sat 18/05/2024

ATTHIS, Linbury Studio Theatre | reviews, news & interviews

ATTHIS, Linbury Studio Theatre

ATTHIS, Linbury Studio Theatre

A gorgeous play of music and emotion based on the erotic love poetry of Sappho

Sappho and Atthis (Bachelot and Maybank) in a brief moment of tender accordBill Cooper

I do wish that arts institutions would stop using the word “immersive” when they simply mean “staged”. Just to be clear, there is nothing “immersive” about Netia Jones’s new staging of Georg Friedrich Haas's song-cycle ATTHIS at the Royal Opera House’s Linbury Studio, whatever the blurb may say.

The director’s signature video projections, dance, song and music, come together to create an exquisite, hypnotic piece of very traditional theatre – not a promenade or a broken fourth wall in sight. And it’s all the better for it.

Last seen taking over the Barbican for the psychedelic fantasy of imagination that was Unsuk Chin’s Alice In Wonderland, it’s good to see Jones working with simpler materials, distilling her restless creativity down to something cleaner, albeit no less meticulous. Painting with the endlessly flexible canvas of video – used here as an extension of the shadow-play of her lighting – Jones is a natural visual counterpart to Haas, whose microtonal music occupies the same range of shifting, incremental textures.

Barely an hour of music-theatre, both light and rich

It’s no exaggeration to say that Haas is working in a harmonic language all his own. While conventional Western music might employ a hundred or so pitches (if you consider the full range of all orchestral instruments), Haas’s opera Thomas demands no fewer than 1,600. The results are luminous and alien, texturally anchored in the familiar, the traditional, but stretched beyond any recognisable elastic limit of harmony.

Haas’s Second String Quartet – a single, continuous gesture of a movement – actively engages in this playful conversation between tradition and experimentation. Here it is repurposed as the prologue to Haas’s 2009 song-cycle or monodrama for soprano and octet (scored, deliberately, as Schubert’s own) ATTHIS. Setting a sequence of fragmented texts by Sappho, the cycle pieces together a failed love affair between the poet and her beloved Atthis, whose name survives in various scraps of verse.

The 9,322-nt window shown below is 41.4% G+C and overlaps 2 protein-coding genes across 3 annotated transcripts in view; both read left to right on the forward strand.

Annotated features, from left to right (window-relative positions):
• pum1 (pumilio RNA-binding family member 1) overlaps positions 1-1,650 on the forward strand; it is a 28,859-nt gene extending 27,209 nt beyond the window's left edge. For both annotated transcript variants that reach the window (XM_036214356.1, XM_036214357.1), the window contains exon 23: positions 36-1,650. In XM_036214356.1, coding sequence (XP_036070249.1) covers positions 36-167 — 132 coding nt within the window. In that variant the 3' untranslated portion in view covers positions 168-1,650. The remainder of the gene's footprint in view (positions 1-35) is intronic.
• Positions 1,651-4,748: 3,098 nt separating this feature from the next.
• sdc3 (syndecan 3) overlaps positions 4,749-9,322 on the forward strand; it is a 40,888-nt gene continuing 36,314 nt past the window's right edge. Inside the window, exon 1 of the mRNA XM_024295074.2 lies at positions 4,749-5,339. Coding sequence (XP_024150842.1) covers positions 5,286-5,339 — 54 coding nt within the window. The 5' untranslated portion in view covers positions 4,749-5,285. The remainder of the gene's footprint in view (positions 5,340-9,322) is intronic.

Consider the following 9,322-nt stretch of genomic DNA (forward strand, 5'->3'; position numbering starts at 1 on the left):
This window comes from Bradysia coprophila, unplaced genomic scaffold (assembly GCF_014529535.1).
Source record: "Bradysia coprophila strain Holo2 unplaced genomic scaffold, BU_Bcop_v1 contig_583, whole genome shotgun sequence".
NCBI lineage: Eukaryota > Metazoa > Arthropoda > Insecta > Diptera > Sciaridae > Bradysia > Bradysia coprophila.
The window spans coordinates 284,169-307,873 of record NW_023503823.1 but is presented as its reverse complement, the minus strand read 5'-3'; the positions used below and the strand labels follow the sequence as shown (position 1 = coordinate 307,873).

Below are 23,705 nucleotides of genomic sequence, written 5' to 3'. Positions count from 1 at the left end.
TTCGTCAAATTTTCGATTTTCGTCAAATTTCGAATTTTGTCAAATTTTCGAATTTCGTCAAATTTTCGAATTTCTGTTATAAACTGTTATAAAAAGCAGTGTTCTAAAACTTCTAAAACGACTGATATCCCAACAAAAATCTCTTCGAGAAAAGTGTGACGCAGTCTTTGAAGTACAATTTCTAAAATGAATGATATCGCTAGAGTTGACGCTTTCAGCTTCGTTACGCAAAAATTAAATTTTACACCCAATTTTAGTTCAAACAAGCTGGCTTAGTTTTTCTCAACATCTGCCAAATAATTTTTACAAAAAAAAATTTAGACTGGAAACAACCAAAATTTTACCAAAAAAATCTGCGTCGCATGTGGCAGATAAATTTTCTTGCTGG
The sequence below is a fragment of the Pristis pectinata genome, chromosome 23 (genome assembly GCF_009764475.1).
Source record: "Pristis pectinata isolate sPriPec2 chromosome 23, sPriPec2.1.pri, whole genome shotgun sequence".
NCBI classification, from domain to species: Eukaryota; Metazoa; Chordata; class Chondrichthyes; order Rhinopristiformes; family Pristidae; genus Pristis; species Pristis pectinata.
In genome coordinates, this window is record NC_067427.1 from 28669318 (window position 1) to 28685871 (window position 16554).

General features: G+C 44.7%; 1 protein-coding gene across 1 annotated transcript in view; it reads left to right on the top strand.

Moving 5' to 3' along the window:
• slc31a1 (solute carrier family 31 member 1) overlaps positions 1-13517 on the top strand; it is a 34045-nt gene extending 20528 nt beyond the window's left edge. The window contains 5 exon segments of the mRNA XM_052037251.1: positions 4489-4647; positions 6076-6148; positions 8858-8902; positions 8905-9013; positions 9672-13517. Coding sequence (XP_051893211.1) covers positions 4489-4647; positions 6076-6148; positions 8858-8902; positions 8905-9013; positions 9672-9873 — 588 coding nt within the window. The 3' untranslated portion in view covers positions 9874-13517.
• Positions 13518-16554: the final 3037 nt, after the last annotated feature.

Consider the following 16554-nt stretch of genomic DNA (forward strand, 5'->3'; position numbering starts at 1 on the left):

The result is barely an hour of music-theatre, both light and rich. Jones’s monochrome set is dominated by a giant suspended moon (a nod, surely, to Pierrot Lunaire, lurking alongside Erwartung in ATTHIS’s frame of reference) – a sole point of stillness among shifting, living light, playing against the oil-slick of a floor and over the face and body of soprano Claire Booth, suspended above the stage.

Jones takes Haas’s love-story-in-reverse (ATTHIS moves from abandonment and anger to memories of first passions) and mirrors it in her prologue. Two dancers (Laure Bachelot and Rachel Maybank) take the roles of Sappho and the young Atthis the Tadzio-esque object of her affection. We follow them from first meeting to violent parting, played out in a series of choreographic fragments, narrative miniatures echoing the fractured bursts of Haas’s music, the sudden shafts of melodic light that flash out among his microtonal slitherings.

In the confrontingly small space of the Linbury it was a surprisingly polite, innocent courtship, rewritten later in soprano Claire Booth’s extraordinary performance into something altogether wilder and more elemental. Booth (pictured left and above) is an intensely watchable performer, responsible for translating so many contemporary works into emotional language an audience can understand. Here she tackled Haas’s extreme vocal writing with complete conviction, delivering what is often instrumental rather than vocal technique with awareness both of her role as another texture in the ensemble, and with the dramatic command demanded by this still, music-driven production.She is strongly supported by musicians from the London Sinfonietta, conducted sensitively by Pierre Andre Valade.

Haas and Jones’s collaboration is a beautiful one, tender with humanity while chafing hard at the emotions. It makes the recent announcement of a mainstage opera for Haas at the Royal Opera next season (Morgen und Abend) all the more exciting – another chance to see this arch musical manipulator and dramatist at play.

Booth is an intensely watchable performer, translating contemporary works into emotional language an audience can understand


Editor Rating: 
Average: 4 (1 vote)

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